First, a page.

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San Francisco State University is investigating a professor, Maziar Behrooz, for showing an image of the prophet Muhammad in a course last fall on the history of Islam, according to the Foundation for Individual Rights and Expression.

FIRE has criticized Hamline University in Minnesota for not renewing the contract of an adjunct for similar reasons.

“Here, Behrooz displayed a historical image depicting the Islamic prophet in a class session on the history of the Islamic world between 500 and 1700. Behrooz even reportedly explained to administrators that the type of drawing he showed can be bought at markets near holy shrines in Tehran, where Behrooz was born. But after a student complained in the fall, the institution chose to launch an investigation in March—months later. As we told SFSU, the university cannot investigate an instructor, which implies the potential of punishment, for displaying pedagogically relevant material in their classroom, regardless of whether it offends some, many, or most students,” said a FIRE press release.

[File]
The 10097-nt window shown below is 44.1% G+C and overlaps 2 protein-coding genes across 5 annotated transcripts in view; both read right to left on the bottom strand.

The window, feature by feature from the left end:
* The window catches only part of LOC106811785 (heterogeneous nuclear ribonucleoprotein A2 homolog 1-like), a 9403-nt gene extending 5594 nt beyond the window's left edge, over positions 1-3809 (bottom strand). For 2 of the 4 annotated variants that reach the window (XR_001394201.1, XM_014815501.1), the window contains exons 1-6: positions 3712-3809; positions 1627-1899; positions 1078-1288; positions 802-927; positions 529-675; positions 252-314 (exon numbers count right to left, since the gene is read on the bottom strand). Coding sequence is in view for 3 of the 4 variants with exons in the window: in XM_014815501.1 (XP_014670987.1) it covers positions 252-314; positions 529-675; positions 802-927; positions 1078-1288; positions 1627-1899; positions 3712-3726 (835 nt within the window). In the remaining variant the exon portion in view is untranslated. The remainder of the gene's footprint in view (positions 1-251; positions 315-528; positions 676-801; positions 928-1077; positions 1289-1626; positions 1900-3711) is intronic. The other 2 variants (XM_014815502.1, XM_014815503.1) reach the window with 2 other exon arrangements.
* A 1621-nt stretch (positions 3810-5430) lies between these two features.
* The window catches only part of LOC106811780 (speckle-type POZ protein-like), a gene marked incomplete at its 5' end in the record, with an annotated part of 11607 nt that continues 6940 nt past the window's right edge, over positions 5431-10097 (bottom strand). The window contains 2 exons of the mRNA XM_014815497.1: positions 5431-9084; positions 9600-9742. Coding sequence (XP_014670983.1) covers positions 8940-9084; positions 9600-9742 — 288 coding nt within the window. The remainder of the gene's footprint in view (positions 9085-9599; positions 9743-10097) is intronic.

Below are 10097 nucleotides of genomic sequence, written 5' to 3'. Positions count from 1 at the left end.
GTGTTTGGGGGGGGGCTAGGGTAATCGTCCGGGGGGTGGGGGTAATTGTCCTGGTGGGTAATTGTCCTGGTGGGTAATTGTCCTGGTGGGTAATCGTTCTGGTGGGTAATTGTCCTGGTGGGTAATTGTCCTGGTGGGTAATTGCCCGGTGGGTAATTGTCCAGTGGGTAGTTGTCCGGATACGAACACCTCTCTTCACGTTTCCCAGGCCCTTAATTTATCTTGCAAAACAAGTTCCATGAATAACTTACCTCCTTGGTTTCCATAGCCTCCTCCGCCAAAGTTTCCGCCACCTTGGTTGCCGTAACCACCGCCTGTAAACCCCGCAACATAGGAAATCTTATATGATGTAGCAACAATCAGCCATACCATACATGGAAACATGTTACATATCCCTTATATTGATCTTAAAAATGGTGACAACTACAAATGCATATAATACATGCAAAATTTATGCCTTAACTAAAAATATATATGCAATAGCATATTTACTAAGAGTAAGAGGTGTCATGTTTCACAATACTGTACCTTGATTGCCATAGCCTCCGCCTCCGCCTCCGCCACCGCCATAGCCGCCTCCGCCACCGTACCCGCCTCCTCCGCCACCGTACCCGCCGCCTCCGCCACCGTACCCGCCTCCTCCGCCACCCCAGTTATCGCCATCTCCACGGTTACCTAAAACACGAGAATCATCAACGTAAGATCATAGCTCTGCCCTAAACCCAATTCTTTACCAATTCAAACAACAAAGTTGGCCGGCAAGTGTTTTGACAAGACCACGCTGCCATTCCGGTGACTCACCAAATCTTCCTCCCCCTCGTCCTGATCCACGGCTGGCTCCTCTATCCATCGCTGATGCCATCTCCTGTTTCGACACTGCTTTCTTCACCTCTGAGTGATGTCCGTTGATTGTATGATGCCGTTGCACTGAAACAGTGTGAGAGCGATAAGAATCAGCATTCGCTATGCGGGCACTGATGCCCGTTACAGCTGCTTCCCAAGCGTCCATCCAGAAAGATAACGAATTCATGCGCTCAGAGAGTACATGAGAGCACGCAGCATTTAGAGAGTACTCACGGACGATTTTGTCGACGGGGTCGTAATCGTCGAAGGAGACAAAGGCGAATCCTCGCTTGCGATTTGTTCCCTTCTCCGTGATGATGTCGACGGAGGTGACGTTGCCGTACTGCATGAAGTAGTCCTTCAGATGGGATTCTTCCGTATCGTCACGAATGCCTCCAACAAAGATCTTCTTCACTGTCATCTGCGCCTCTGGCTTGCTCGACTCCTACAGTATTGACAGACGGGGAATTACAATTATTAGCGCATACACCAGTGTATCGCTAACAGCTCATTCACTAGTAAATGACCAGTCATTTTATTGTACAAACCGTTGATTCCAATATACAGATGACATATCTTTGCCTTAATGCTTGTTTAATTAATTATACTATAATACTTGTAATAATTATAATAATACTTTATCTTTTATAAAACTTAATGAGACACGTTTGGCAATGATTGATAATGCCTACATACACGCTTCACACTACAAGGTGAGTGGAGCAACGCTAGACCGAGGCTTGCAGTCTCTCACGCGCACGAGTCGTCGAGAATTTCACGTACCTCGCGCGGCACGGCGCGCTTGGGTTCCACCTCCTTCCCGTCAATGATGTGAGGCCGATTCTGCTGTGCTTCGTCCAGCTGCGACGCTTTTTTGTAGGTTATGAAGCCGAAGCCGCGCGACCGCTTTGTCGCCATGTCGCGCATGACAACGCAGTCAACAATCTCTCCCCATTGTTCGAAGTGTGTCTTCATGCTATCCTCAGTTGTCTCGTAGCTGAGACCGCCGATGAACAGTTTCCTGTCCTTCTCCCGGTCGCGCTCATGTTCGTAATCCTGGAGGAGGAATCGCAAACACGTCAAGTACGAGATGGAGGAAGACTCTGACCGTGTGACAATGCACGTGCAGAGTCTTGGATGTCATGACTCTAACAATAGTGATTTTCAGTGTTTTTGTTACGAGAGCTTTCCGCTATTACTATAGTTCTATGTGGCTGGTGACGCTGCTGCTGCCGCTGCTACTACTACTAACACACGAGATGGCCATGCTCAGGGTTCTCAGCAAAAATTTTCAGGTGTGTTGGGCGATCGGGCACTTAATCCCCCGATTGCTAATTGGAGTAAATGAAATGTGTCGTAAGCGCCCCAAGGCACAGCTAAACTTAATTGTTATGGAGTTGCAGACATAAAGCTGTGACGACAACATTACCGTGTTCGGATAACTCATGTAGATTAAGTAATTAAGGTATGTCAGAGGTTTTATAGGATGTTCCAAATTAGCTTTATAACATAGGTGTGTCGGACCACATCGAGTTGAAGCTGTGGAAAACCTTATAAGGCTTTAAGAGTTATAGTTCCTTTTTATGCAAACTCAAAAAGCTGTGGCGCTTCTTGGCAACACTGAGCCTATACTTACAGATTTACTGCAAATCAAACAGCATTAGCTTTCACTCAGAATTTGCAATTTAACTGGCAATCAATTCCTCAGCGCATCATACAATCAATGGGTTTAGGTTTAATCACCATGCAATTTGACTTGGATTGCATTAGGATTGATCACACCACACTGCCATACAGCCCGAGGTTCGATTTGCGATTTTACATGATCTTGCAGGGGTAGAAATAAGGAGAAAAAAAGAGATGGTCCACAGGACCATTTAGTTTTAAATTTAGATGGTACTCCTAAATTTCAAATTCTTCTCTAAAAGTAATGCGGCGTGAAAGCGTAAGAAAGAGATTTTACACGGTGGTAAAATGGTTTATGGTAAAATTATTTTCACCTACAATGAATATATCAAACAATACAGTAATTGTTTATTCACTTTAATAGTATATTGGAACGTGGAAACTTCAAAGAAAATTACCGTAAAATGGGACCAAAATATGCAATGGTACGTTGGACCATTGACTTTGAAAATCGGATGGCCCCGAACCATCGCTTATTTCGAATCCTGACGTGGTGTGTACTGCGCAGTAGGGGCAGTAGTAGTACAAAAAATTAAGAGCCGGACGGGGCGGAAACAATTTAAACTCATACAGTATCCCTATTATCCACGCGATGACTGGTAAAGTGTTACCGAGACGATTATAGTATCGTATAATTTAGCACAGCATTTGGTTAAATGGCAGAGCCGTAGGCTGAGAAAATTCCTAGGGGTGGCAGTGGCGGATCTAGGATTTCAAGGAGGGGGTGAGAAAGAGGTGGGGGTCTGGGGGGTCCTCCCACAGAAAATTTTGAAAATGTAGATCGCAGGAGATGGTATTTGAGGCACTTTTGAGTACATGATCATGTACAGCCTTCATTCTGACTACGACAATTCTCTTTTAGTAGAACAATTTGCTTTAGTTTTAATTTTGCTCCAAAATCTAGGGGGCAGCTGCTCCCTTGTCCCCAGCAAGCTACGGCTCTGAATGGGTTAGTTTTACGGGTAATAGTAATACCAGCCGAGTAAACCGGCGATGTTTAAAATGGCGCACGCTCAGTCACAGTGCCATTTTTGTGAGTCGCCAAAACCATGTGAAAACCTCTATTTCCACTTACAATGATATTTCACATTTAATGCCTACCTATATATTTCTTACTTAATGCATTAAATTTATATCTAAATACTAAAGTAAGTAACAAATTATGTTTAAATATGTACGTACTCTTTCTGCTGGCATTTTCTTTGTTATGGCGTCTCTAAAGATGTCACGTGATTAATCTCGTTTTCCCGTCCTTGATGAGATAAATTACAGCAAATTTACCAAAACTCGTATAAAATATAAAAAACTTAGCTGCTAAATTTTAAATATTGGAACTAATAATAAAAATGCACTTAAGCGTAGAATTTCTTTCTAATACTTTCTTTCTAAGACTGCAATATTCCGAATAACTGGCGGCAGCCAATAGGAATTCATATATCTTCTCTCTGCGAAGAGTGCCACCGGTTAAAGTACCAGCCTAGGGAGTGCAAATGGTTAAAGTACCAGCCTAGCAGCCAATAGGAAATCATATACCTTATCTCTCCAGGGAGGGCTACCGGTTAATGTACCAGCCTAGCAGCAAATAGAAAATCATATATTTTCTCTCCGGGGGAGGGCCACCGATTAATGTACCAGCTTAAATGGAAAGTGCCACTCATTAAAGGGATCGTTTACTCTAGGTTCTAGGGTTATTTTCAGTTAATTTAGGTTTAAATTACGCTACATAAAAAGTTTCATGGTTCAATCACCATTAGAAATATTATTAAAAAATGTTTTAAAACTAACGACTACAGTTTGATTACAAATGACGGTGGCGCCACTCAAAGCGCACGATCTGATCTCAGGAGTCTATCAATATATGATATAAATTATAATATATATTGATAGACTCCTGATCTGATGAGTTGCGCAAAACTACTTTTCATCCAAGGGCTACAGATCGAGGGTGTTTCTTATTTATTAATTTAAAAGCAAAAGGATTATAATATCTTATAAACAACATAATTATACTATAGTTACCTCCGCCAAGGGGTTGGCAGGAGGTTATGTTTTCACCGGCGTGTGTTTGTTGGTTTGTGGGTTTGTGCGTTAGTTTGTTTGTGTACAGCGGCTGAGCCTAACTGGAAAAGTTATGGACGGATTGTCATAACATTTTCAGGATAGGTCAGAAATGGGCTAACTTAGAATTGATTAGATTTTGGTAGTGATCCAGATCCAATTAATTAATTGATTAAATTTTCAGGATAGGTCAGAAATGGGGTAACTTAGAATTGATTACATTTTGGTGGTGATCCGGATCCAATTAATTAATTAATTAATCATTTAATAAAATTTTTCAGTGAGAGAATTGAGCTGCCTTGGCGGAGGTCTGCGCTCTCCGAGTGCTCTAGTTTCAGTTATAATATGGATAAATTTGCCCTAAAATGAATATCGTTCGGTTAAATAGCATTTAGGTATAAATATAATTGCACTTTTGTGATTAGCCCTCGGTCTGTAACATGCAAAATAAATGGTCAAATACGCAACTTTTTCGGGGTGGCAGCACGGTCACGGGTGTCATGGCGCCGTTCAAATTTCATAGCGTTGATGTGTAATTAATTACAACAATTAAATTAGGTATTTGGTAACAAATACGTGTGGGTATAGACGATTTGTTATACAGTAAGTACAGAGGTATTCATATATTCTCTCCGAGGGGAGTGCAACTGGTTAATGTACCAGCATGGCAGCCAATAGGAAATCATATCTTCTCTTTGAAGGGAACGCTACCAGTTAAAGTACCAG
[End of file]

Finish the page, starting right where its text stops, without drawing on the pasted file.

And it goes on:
FIRE sent a letter to the university demanding that it stop investigating Behrooz.

“Even if SFSU doesn’t ultimately formally punish Behrooz, investigation of clearly constitutionally protected speech can itself violate the First Amendment. The question is not whether the university formally punishes someone for their protected speech, but instead whether the institution’s actions will chill future speech. SFSU’s investigation almost certainly will,” FIRE added.

A spokesman for the university said via email, “SF State stands by its long commitment to academic freedom and freedom of expression. We are also committed to being a university where all students and employees have the right to learn and work in an environment that is free of discrimination, harassment, sexual misconduct and retaliation. While we cannot comment on specific reports or investigations, we can supply some information about our nondiscrimination policy. The university has a duty to respond to all reports of discrimination, harassment, sexual misconduct, sexual exploitation, dating violence, domestic violence, stalking and retaliation. When a complaint is reported to the university, our Equity Programs and Compliance Office is obligated to assess the report and provide outreach to the complainant named in the report. An investigation is opened if, accepting the reported conduct as true, it may constitute a violation of the nondiscrimination policy. It is important to note that in making this determination, the Title IX Coordinator/DHR Administrator does not make a qualitative assessment of the reported conduct and the opening of an investigation does not mean that any decision has been made that the respondent is in any way responsible.”